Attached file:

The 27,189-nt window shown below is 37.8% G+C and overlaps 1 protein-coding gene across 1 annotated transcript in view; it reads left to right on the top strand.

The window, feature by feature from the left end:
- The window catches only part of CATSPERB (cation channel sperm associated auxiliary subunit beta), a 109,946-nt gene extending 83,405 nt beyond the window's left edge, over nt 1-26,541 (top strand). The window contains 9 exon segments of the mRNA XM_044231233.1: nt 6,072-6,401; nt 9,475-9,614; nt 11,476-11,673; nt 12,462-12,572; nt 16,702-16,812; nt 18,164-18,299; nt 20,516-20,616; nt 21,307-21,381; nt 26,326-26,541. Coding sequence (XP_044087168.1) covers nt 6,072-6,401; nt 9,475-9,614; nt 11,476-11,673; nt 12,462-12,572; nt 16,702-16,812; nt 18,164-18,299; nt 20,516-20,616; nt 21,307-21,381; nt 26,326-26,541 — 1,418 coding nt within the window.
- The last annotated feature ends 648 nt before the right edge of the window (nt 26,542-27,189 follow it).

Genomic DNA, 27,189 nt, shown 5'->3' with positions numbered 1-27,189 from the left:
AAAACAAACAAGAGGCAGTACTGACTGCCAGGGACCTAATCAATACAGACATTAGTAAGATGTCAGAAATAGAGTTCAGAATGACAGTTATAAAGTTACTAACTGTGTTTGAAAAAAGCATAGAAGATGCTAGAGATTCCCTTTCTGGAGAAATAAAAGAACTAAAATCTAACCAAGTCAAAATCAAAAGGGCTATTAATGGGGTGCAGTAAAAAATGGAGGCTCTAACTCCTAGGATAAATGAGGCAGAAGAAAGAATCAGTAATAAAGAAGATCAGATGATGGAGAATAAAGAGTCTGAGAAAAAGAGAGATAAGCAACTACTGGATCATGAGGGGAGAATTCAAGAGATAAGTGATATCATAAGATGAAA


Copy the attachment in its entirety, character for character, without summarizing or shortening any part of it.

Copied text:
The 27,189-nt window shown below is 37.8% G+C and overlaps 1 protein-coding gene across 1 annotated transcript in view; it reads left to right on the top strand.

The window, feature by feature from the left end:
- The window catches only part of CATSPERB (cation channel sperm associated auxiliary subunit beta), a 109,946-nt gene extending 83,405 nt beyond the window's left edge, over nt 1-26,541 (top strand). The window contains 9 exon segments of the mRNA XM_044231233.1: nt 6,072-6,401; nt 9,475-9,614; nt 11,476-11,673; nt 12,462-12,572; nt 16,702-16,812; nt 18,164-18,299; nt 20,516-20,616; nt 21,307-21,381; nt 26,326-26,541. Coding sequence (XP_044087168.1) covers nt 6,072-6,401; nt 9,475-9,614; nt 11,476-11,673; nt 12,462-12,572; nt 16,702-16,812; nt 18,164-18,299; nt 20,516-20,616; nt 21,307-21,381; nt 26,326-26,541 — 1,418 coding nt within the window.
- The last annotated feature ends 648 nt before the right edge of the window (nt 26,542-27,189 follow it).

Genomic DNA, 27,189 nt, shown 5'->3' with positions numbered 1-27,189 from the left:
AAAACAAACAAGAGGCAGTACTGACTGCCAGGGACCTAATCAATACAGACATTAGTAAGATGTCAGAAATAGAGTTCAGAATGACAGTTATAAAGTTACTAACTGTGTTTGAAAAAAGCATAGAAGATGCTAGAGATTCCCTTTCTGGAGAAATAAAAGAACTAAAATCTAACCAAGTCAAAATCAAAAGGGCTATTAATGGGGTGCAGTAAAAAATGGAGGCTCTAACTCCTAGGATAAATGAGGCAGAAGAAAGAATCAGTAATAAAGAAGATCAGATGATGGAGAATAAAGAGTCTGAGAAAAAGAGAGATAAGCAACTACTGGATCATGAGGGGAGAATTCAAGAGATAAGTGATATCATAAGATGAAA